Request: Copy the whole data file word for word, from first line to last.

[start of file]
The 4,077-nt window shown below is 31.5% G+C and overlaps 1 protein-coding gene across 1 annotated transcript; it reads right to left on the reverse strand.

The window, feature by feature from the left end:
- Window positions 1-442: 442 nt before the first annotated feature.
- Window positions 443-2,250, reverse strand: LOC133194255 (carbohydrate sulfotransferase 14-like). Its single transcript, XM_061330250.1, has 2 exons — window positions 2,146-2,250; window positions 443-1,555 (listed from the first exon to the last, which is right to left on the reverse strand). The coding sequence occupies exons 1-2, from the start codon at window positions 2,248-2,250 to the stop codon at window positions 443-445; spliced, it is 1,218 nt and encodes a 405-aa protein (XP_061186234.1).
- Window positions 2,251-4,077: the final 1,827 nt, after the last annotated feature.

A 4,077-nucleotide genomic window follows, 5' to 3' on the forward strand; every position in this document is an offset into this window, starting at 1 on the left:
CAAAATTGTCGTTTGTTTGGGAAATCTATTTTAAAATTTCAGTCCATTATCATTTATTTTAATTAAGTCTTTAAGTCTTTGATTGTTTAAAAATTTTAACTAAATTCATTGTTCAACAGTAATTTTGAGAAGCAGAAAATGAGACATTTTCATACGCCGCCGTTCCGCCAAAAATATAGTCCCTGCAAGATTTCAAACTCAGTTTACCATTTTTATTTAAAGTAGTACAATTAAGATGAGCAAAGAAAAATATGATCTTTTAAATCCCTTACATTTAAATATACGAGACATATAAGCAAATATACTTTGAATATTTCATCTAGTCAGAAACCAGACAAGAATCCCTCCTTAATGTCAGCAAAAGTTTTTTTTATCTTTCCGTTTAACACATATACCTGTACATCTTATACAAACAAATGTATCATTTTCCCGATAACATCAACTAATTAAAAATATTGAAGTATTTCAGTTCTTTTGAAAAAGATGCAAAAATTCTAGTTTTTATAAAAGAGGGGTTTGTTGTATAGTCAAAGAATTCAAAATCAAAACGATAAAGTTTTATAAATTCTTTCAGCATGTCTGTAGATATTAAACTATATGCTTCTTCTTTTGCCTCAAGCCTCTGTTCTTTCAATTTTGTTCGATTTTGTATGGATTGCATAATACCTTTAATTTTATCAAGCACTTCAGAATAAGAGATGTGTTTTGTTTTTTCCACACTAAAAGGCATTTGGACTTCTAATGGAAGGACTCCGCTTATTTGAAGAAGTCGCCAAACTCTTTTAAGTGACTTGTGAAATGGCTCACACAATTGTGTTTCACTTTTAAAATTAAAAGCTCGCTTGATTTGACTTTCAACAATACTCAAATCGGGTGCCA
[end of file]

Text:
The 4,077-nt window shown below is 31.5% G+C and overlaps 1 protein-coding gene across 1 annotated transcript; it reads right to left on the reverse strand.

The window, feature by feature from the left end:
- Window positions 1-442: 442 nt before the first annotated feature.
- Window positions 443-2,250, reverse strand: LOC133194255 (carbohydrate sulfotransferase 14-like). Its single transcript, XM_061330250.1, has 2 exons — window positions 2,146-2,250; window positions 443-1,555 (listed from the first exon to the last, which is right to left on the reverse strand). The coding sequence occupies exons 1-2, from the start codon at window positions 2,248-2,250 to the stop codon at window positions 443-445; spliced, it is 1,218 nt and encodes a 405-aa protein (XP_061186234.1).
- Window positions 2,251-4,077: the final 1,827 nt, after the last annotated feature.

A 4,077-nucleotide genomic window follows, 5' to 3' on the forward strand; every position in this document is an offset into this window, starting at 1 on the left:
CAAAATTGTCGTTTGTTTGGGAAATCTATTTTAAAATTTCAGTCCATTATCATTTATTTTAATTAAGTCTTTAAGTCTTTGATTGTTTAAAAATTTTAACTAAATTCATTGTTCAACAGTAATTTTGAGAAGCAGAAAATGAGACATTTTCATACGCCGCCGTTCCGCCAAAAATATAGTCCCTGCAAGATTTCAAACTCAGTTTACCATTTTTATTTAAAGTAGTACAATTAAGATGAGCAAAGAAAAATATGATCTTTTAAATCCCTTACATTTAAATATACGAGACATATAAGCAAATATACTTTGAATATTTCATCTAGTCAGAAACCAGACAAGAATCCCTCCTTAATGTCAGCAAAAGTTTTTTTTATCTTTCCGTTTAACACATATACCTGTACATCTTATACAAACAAATGTATCATTTTCCCGATAACATCAACTAATTAAAAATATTGAAGTATTTCAGTTCTTTTGAAAAAGATGCAAAAATTCTAGTTTTTATAAAAGAGGGGTTTGTTGTATAGTCAAAGAATTCAAAATCAAAACGATAAAGTTTTATAAATTCTTTCAGCATGTCTGTAGATATTAAACTATATGCTTCTTCTTTTGCCTCAAGCCTCTGTTCTTTCAATTTTGTTCGATTTTGTATGGATTGCATAATACCTTTAATTTTATCAAGCACTTCAGAATAAGAGATGTGTTTTGTTTTTTCCACACTAAAAGGCATTTGGACTTCTAATGGAAGGACTCCGCTTATTTGAAGAAGTCGCCAAACTCTTTTAAGTGACTTGTGAAATGGCTCACACAATTGTGTTTCACTTTTAAAATTAAAAGCTCGCTTGATTTGACTTTCAACAATACTCAAATCGGGTGCCA